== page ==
Prince in Hell
Prinz in Hölleland
Directed by Michael Stock — 1993, Germany — 93 minutes, color, aspect ratio 1.33:1 — Drama
IN BRIEF, in post-reunification Berlin, two self-destructive men find their attempt at love entangled with drugs and jealousy.
I did not like Prince in Hell, either as filmmaking or ideology. This morbid movie is one of only a tiny number of pictures that I have reviewed on request.
To date, it is the only feature film made by director/ co-writer/ co-star Michael Stock, although since then he has made a handful of documentaries. Released in 1993, Prince in Hell is an example of the German branch of the gritty and reflexive New Queer Cinema, which was then being defined by such landmark works as Gus Van Sant’s My Own Private Idaho, Todd Haynes’s Poison, and Derek Jarman’s Edward II. Stock’s casting the featured role of the drug dealer with Harry Baer recalls his debt to the late Rainer Werner Fassbinder, with whom he worked on many films. Of the dozens of films I’ve reviewed through this Website, Prince in Hell is one of only two or three which I did not initiate: a copy was included with my requested reviewer DVD of Wolfgang Petersen’s extraordinary 1977 debut feature, The Consequence. Still, I’ve spent many hours looking at Prince in Hell closely and mulling over its techniques and disturbing assumptions – primarily because I admire Water Bearer Films, whose releases include six key films by Pier Paolo Pasolini, and dozens of international LGBTQ pictures. Prince in Hell has some effective elements, primarily the acting of the three leads, but there are many aspects that could have been much more effective; and the ending… well, my rant comes in the “spoiler” section – along with a suggestion for how a different, yet simple, ending might have salvaged the picture. Although I’m far from prudish, I want to NOTE that, unlike the many other films reviewed at this site, this one contains some graphic scenes of violence, drug use, and exploitative sexuality.
The story of Prince in Hell, set in a gypsy-like caravan soon after the reunification of West and East Germany, is an uneasy mix of simple and would-be complex. The plot involves the disintegrating relationship of political activist and basically decent guy Stefan (Stefan Laarmann – also a co-writer) and East German heroin junkie Jockel (Michael Stock), and their back and forth involvement with the ingratiating but downward-spiraling bisexual Micha (Andreas Stadler). Another storyline involves Micha’s young son Sascha (Nils-Leevke Schmidt) and his fascination with the creepy, exhibitionistic jester Firlefanz (Wolfram Haack – also a co-writer), whose grotesque puppets enact a gay fairy tale paralleling the relationship of Stefan and Jockel. Central to the disintegration of these characters is the bloated drug dealer Ingolf (Harry Baer), who ‘pulls their strings’ with heroin, instead of puppet wires.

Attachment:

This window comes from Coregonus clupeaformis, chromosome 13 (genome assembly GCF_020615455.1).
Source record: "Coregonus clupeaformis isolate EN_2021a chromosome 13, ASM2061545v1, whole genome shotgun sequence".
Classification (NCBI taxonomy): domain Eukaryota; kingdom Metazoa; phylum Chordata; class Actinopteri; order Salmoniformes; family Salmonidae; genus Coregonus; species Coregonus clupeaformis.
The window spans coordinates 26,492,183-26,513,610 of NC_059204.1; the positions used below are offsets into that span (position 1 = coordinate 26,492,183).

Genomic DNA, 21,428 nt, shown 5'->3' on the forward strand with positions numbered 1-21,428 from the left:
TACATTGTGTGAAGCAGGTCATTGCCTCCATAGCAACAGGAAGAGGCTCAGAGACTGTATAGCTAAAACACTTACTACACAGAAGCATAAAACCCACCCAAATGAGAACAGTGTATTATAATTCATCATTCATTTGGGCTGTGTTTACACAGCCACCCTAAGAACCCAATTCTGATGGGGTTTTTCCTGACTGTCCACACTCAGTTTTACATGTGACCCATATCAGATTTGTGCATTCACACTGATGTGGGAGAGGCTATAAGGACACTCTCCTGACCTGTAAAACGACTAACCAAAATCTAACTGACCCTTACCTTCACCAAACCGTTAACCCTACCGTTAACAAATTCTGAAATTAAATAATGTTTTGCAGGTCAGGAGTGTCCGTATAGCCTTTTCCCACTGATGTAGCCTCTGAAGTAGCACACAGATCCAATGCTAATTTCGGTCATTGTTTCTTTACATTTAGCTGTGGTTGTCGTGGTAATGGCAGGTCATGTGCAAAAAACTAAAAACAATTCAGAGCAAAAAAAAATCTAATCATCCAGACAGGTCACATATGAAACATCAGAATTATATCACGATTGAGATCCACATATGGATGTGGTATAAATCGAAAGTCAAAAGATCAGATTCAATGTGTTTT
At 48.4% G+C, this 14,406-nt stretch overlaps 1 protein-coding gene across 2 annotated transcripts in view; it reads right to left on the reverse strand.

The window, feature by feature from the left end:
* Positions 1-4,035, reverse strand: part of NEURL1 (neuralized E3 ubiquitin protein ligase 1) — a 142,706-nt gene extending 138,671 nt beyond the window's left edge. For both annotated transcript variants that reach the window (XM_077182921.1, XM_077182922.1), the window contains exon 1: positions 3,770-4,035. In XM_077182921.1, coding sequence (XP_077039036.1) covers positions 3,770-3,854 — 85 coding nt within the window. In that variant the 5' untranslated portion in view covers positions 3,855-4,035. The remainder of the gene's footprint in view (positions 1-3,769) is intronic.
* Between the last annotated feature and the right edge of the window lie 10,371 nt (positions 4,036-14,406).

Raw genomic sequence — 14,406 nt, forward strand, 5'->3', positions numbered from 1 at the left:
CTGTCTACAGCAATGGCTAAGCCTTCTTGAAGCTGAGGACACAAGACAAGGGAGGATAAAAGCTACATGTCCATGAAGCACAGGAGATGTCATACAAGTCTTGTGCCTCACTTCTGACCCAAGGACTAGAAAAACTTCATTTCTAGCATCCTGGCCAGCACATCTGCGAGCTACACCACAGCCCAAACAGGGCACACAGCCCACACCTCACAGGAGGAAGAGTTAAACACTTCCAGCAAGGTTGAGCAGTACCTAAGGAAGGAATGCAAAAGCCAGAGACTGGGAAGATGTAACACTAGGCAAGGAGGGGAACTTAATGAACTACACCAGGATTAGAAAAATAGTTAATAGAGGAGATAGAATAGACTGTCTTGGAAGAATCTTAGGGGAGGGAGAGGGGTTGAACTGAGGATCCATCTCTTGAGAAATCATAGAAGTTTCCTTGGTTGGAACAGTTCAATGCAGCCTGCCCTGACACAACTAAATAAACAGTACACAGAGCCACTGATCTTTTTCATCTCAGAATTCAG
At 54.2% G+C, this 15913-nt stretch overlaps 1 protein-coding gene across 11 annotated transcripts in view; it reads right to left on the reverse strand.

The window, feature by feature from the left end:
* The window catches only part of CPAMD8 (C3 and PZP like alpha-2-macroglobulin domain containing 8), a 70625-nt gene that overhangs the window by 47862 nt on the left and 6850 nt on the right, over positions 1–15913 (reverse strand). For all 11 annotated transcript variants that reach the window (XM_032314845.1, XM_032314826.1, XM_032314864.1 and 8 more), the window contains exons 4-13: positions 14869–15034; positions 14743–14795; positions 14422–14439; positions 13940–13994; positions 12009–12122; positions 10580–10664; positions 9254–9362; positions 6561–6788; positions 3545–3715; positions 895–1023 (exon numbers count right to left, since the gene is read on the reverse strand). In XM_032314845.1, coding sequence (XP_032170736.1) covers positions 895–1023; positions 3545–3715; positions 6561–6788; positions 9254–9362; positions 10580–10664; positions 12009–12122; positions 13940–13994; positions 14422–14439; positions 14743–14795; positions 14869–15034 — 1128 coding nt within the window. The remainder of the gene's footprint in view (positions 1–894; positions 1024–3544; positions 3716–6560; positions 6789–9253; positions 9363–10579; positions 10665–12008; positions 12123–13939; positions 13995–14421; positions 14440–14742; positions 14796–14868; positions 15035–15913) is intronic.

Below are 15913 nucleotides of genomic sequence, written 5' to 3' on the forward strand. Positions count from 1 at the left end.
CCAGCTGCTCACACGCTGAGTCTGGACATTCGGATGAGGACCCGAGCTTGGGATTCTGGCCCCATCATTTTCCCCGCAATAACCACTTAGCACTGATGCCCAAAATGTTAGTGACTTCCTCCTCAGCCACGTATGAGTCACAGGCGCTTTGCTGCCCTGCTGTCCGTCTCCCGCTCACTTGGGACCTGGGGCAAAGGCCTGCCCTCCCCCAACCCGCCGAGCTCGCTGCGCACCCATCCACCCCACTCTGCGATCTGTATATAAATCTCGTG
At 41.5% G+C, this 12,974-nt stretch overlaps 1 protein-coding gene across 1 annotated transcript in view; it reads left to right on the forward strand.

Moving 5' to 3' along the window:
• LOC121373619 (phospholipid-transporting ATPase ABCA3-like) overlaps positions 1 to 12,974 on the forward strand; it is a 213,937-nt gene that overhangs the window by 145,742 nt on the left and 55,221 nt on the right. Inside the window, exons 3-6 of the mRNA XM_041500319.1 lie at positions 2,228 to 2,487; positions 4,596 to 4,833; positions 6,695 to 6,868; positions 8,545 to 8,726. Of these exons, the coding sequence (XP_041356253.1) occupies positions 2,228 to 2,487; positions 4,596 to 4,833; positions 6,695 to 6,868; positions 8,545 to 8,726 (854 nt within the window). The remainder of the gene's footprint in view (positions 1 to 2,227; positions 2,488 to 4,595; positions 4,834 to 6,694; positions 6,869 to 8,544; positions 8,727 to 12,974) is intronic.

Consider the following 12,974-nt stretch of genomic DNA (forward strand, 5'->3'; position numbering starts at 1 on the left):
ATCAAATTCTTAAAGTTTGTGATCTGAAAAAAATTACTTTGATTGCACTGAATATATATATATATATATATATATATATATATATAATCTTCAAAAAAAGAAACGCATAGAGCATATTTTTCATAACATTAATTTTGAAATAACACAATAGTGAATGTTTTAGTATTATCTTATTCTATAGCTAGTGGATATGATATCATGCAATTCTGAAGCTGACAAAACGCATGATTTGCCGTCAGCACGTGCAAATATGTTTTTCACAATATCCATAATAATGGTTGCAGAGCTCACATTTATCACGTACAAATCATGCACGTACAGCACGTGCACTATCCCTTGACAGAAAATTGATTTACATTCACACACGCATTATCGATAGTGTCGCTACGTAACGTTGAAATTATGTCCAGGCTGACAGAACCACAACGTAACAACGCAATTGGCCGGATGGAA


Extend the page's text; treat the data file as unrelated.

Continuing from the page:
The film’s strongest aspect is the performers, especially Laarmann, Stadler and Stock, but virtually all of the performances feel right – even when the movie’s implied worldview, discussed below, feels horribly forced. I was sorry to learn at the Internet Movie Database (IMDb), which has an atypically incomplete listing for this film, that it is the only motion picture done by the talented Stefan Laarmann. He brought his self-named character to life with fullness and, as discussed below, offered a perspective which could have salvaged the entire picture.
For most of the cast, Stock relies on an improvisatory approach, using actual residents of West Berlin’s multi-ethnic – and defiantly countercultural – Kreuzberg neighborhood (Stadtteil Kreuzberg), along a remote part of the then-recently fallen Berlin Wall. The Kreuzberg stretches along a half mile of the Landwehrkanal, which crosses east and west through the city. The film’s primary location was authentic: a so-called Wagenburg (literally ‘car castle’ – the subtitles translate it as ‘caravan’), where people live out of their trucks and cars, sometimes covered in wild graffiti. In the brief German Wikipedia article on this little-documented film, Stock reportedly said that he just shot the people around him. (Speaking of the subtitles, US audiences may find a periodic jolt of double culture shock, as the German slang is Britishized with terms like ‘sod’ and ‘wanker.’)
The picture offers some solid technical elements, including Moss Fitzpatrick’s beguilingly grotesque puppets; Lorenz Haarmann’s cinematography – which captures the disoriented feel of this world; Margarete Heitmueller’s sound – which is simultaneously naturalistic and symbolic, as when she counterpoints street noises with the characters’ shifting emotional states (most dramatic is her use of drumming during the chicken slaughter – don’t bother looking in the credits for the standard disclaimer about “no animals were harmed;” it’s unlikely that the bird had a stunt double); Uwe Lauterkorn’s crisp editing. (Haarmann and Heitmueller have had continuous professional careers in their fields.) All of these elements also work together to create a strong rhythm which keeps this hour-and-a-half film moving. But good editing is not the same as good narrative construction.